Last month The College Board released its annual SAT test results for the nation and all fifty states. Nationally, the average math and critical reading score was 1017, identical to last year’s score and eleven points lower than 2005. The 2005 class had an average SAT score of 2028, the highest in the re-centered era. Since then, national scores have declined. Although there are many theories as to why, no one quite knows for sure.
Here in North Carolina the sentiments are slightly different. For the longest time the Tar Heel state languished near the bottom of the SAT rankings. As late as 2000, a 31 point gap existed between NC and US mean scores. In the last few years that gap has begun to close. 2008 students compiled a mean score of 1007, a clear 19 points better than 2000 scores, but still 10 points lower than the national average. Clearly progress has been made but much work remains to be done.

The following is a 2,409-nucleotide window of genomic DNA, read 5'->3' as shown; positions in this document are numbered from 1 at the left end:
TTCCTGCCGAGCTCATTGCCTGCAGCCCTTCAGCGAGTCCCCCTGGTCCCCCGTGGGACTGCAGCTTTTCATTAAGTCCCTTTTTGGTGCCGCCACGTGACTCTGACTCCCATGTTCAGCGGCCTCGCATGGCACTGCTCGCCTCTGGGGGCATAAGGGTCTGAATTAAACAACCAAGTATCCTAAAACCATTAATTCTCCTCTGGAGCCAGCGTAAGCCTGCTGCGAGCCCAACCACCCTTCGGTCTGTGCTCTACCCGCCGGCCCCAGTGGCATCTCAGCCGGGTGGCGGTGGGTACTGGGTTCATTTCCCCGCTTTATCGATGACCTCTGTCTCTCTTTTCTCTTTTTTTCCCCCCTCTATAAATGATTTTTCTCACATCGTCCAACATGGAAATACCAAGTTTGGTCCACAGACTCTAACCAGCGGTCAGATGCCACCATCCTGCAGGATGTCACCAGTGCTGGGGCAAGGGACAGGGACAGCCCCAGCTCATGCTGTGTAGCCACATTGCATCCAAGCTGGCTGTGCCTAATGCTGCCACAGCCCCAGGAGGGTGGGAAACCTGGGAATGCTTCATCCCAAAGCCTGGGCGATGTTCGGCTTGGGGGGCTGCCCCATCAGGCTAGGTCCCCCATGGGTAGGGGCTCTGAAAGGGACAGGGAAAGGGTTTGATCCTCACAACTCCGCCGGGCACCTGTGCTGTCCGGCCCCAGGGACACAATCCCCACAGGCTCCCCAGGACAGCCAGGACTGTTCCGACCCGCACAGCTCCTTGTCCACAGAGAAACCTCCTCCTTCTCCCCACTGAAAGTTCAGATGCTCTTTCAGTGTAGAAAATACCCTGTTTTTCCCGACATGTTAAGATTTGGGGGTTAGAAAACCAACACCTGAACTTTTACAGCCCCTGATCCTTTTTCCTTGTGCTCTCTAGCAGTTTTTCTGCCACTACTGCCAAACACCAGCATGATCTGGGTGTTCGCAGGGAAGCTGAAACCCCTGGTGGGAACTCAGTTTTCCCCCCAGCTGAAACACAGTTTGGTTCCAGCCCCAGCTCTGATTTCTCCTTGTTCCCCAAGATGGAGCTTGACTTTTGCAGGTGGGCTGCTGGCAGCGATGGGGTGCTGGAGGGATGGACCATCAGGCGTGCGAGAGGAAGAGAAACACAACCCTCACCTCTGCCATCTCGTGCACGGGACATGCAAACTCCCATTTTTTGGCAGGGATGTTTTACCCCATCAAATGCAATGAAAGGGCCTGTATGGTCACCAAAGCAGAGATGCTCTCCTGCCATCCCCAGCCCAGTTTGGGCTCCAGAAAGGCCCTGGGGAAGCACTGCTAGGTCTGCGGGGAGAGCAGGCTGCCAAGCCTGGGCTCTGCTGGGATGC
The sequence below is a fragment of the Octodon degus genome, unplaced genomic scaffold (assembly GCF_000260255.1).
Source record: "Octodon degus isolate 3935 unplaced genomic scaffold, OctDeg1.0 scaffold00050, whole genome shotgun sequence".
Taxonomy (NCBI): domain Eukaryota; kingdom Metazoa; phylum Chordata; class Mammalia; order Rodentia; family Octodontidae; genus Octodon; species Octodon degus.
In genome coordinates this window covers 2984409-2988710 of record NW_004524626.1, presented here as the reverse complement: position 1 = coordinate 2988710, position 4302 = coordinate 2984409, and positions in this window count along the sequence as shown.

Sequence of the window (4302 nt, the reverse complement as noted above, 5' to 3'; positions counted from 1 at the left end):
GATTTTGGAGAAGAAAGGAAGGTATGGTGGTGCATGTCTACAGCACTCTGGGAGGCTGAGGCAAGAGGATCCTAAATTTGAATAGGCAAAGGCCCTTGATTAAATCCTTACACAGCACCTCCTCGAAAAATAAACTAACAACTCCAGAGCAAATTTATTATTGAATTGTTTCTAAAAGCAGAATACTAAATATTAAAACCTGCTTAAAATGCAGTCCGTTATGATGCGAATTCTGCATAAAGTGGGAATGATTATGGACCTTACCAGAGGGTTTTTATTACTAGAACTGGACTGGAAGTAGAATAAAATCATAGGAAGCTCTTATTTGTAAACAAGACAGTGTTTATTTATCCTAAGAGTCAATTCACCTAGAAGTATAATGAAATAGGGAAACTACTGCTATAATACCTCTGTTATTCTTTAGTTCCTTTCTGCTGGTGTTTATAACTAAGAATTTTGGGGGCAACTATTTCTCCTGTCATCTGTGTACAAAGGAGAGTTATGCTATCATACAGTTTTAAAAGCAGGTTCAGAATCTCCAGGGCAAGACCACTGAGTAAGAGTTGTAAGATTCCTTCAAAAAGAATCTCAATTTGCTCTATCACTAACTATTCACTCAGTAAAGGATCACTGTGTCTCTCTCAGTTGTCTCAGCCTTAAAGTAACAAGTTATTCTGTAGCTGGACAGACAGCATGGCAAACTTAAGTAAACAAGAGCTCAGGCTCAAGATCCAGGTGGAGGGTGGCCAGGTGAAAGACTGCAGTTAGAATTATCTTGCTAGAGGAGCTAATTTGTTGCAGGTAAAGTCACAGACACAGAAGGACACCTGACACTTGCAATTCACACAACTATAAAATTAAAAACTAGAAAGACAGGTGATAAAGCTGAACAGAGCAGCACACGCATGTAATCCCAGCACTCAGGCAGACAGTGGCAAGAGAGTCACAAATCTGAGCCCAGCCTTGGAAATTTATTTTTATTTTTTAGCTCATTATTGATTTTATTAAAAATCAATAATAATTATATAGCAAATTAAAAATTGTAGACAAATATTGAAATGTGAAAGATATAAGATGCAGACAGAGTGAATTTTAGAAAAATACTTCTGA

When compared to other states in the Southeast, NC students appear to be holding their own. In a ranking of 10 year average scores among VA, NC, SC and GA. North Carolina placess second in 1998, as well as 2008. Average 2008 scores for southeast states include: VA: 2023; NC: 1007: SC: 985 and GA: 984. Among 2008 test-takers, NC students showed the greatest one year improvement (3 points). Over ten years, South Carolina students demonstrated the greatest improvement (34 points). NC students demonstrated the second highest gains (25 points) in overall improvement. NC scores retain a firm grip on second place among southeast states. Still, NC average scores remain significantly behind its northern neighbor, Virginia. While the gap has narrowed in recent years, Old Dominion SAT scores were still 18 points better (1022) than NC student scores.
Aside from some slippage in recent years, NC SAT scores have shown marked improvement over the last decade. Strange as it may sound, the long view may also help to explain the lack of outrage among administrators and educators when they learned NC scores are now “only 10 points” below the national average. Still, such thinking should never be considered acceptable, no matter how much progress has been made.